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Dogwood Flowering

Margaret Moores


(Looking at Bill Hammond’s Traffic Cop Bay)


My mother admires the threads
of glaze that slide down the canvas. She
tried it herself once – let the paint drip…
‘The bird heads are
wonderful. Tufts of blue where
A tui might…’
(She’s looking at her dogwood;
its white flowers,
imagining watercolour) I think of
glow-worms, bright strings in the dark.
The reproduction in her book
fills two pages. A man-bird
has a rifle hidden
in the binding. Below him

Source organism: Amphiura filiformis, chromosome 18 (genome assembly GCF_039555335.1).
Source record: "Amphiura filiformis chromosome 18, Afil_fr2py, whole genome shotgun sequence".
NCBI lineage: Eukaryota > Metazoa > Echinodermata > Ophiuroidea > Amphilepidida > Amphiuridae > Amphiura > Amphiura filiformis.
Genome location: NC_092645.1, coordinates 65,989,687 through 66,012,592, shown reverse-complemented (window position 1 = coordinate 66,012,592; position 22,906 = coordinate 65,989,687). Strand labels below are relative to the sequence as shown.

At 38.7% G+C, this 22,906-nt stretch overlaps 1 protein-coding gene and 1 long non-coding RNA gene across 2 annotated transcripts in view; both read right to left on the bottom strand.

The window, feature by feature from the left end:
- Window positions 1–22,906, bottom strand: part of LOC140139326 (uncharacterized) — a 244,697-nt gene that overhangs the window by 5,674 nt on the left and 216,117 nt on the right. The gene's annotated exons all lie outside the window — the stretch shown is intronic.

in the water, a man-shaped target,
waiting. My mother saw this painting once;
recalls its size, the birds, their silhouettes,
the smaller winged shapes flying.
We drink tea and I watch
fantails dart and tumble
in the dogwood.
The arborist
who came to trim back branches
knew the genus, cornus florida,
had never seen one in a garden.
My mother told me later – this one fact
compensating for her eyes
mistaking wings for petals,
and the bird shapes and their islands
forever green-blue blurring,
closed inside the book.


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